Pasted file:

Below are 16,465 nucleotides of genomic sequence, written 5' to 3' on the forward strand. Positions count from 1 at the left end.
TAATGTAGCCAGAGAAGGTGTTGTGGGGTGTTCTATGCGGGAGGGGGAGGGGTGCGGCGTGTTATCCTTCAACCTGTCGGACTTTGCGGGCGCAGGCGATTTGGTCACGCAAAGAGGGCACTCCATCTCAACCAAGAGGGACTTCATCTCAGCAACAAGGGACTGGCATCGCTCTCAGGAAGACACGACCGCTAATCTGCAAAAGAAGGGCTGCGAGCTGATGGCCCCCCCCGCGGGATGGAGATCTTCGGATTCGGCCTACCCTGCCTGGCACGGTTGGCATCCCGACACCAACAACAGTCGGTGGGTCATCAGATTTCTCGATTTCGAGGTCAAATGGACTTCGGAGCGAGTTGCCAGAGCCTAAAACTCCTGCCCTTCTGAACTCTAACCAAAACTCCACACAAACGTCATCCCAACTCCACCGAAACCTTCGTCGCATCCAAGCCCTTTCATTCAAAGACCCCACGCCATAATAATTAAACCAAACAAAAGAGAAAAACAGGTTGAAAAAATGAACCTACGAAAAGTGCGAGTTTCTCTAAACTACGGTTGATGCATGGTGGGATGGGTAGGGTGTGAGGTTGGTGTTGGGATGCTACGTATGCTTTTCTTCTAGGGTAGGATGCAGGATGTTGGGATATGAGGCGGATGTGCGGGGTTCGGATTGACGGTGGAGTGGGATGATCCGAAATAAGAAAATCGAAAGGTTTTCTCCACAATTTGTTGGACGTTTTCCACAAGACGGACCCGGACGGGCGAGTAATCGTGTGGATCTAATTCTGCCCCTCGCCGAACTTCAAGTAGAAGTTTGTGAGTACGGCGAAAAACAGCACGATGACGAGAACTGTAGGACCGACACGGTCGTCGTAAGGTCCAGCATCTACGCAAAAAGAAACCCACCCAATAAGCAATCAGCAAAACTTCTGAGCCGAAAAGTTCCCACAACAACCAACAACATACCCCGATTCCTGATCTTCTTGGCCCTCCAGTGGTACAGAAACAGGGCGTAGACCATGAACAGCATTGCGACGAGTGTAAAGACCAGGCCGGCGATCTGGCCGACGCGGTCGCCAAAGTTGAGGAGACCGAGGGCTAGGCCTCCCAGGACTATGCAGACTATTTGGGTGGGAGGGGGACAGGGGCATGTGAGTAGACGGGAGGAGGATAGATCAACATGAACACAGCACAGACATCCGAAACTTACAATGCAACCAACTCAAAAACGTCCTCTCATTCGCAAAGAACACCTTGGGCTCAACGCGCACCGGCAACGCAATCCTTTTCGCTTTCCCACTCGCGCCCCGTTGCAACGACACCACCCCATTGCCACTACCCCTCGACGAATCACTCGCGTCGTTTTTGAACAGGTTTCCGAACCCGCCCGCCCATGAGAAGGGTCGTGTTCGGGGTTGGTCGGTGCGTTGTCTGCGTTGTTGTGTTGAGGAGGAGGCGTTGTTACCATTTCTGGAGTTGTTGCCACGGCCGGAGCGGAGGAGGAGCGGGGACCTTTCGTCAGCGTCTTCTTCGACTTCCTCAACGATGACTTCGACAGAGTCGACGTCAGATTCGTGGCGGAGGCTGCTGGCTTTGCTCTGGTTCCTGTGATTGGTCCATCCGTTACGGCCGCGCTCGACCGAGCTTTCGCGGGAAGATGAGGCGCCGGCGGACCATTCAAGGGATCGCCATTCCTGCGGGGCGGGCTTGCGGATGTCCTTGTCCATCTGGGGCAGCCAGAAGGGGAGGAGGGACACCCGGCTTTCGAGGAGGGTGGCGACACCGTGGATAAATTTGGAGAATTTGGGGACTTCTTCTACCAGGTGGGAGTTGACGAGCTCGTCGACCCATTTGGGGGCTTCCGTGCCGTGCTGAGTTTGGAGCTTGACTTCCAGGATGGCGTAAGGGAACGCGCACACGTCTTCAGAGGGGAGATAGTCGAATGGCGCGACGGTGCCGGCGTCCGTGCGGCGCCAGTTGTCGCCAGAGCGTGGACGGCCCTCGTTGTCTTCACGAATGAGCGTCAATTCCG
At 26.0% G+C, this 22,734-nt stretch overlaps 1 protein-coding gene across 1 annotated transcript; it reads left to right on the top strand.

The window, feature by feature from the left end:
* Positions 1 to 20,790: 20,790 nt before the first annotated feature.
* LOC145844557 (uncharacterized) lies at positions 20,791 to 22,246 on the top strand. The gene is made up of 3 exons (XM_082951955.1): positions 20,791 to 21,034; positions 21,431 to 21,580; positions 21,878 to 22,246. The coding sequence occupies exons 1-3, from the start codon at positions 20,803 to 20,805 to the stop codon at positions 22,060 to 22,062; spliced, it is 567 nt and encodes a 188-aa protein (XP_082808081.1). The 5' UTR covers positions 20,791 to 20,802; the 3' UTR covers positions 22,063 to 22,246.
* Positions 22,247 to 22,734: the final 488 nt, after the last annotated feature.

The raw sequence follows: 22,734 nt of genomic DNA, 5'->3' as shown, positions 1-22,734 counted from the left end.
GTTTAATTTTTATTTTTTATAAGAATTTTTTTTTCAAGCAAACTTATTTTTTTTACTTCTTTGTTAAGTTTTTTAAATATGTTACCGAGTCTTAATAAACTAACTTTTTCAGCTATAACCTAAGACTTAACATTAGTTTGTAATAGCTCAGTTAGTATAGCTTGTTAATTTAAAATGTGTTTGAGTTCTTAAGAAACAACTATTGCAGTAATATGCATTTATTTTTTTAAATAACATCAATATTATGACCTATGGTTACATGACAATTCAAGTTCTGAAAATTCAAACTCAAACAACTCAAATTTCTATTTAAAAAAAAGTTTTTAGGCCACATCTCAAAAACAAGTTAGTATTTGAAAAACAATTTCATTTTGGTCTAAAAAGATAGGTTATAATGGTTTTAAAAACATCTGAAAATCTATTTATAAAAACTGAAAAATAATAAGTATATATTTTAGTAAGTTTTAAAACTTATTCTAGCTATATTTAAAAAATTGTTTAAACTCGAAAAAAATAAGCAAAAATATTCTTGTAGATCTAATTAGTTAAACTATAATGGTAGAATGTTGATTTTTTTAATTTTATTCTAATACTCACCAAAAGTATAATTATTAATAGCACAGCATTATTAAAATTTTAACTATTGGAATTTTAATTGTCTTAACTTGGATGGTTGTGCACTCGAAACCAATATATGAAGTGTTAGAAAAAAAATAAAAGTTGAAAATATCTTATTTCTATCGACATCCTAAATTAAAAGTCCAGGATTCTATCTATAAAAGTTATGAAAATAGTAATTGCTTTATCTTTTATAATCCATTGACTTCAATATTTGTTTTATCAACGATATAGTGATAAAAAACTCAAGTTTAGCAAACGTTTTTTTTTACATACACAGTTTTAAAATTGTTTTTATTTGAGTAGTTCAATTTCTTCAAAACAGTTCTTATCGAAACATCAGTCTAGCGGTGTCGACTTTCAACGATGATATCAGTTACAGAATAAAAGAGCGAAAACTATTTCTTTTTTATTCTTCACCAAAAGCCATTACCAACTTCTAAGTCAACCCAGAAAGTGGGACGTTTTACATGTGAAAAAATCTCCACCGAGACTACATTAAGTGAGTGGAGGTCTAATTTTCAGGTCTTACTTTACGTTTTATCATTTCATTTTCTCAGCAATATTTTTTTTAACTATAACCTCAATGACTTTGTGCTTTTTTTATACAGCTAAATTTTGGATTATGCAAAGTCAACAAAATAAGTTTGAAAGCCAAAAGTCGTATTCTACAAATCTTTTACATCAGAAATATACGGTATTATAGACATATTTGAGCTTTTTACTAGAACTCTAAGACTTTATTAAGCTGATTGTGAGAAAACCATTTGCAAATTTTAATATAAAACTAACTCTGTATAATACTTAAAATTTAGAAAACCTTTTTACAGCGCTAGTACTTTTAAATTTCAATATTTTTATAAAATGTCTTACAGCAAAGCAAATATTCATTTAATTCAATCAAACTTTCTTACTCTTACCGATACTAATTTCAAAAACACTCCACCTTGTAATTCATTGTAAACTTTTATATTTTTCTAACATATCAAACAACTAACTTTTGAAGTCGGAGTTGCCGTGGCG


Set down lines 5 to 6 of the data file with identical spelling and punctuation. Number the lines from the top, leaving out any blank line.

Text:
* Positions 1 to 20,790: 20,790 nt before the first annotated feature.
* LOC145844557 (uncharacterized) lies at positions 20,791 to 22,246 on the top strand. The gene is made up of 3 exons (XM_082951955.1): positions 20,791 to 21,034; positions 21,431 to 21,580; positions 21,878 to 22,246. The coding sequence occupies exons 1-3, from the start codon at positions 20,803 to 20,805 to the stop codon at positions 22,060 to 22,062; spliced, it is 567 nt and encodes a 188-aa protein (XP_082808081.1). The 5' UTR covers positions 20,791 to 20,802; the 3' UTR covers positions 22,063 to 22,246.